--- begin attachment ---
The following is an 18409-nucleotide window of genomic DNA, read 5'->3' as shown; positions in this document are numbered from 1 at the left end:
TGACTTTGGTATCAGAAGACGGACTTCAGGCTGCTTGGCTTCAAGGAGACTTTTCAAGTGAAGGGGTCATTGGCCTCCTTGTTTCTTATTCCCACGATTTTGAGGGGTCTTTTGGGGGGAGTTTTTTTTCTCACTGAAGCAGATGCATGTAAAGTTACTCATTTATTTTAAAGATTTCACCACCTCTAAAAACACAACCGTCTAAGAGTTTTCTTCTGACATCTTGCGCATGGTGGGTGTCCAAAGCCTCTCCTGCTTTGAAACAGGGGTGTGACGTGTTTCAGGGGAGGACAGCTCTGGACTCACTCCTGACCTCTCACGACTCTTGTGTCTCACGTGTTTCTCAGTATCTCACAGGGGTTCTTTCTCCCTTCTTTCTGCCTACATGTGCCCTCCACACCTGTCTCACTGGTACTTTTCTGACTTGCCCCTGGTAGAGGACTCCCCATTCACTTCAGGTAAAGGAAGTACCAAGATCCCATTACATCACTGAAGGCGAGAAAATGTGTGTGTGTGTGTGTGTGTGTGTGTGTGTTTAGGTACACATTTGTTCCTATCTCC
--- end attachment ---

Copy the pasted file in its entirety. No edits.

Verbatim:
The following is an 18409-nucleotide window of genomic DNA, read 5'->3' as shown; positions in this document are numbered from 1 at the left end:
TGACTTTGGTATCAGAAGACGGACTTCAGGCTGCTTGGCTTCAAGGAGACTTTTCAAGTGAAGGGGTCATTGGCCTCCTTGTTTCTTATTCCCACGATTTTGAGGGGTCTTTTGGGGGGAGTTTTTTTTCTCACTGAAGCAGATGCATGTAAAGTTACTCATTTATTTTAAAGATTTCACCACCTCTAAAAACACAACCGTCTAAGAGTTTTCTTCTGACATCTTGCGCATGGTGGGTGTCCAAAGCCTCTCCTGCTTTGAAACAGGGGTGTGACGTGTTTCAGGGGAGGACAGCTCTGGACTCACTCCTGACCTCTCACGACTCTTGTGTCTCACGTGTTTCTCAGTATCTCACAGGGGTTCTTTCTCCCTTCTTTCTGCCTACATGTGCCCTCCACACCTGTCTCACTGGTACTTTTCTGACTTGCCCCTGGTAGAGGACTCCCCATTCACTTCAGGTAAAGGAAGTACCAAGATCCCATTACATCACTGAAGGCGAGAAAATGTGTGTGTGTGTGTGTGTGTGTGTGTGTGTTTAGGTACACATTTGTTCCTATCTCC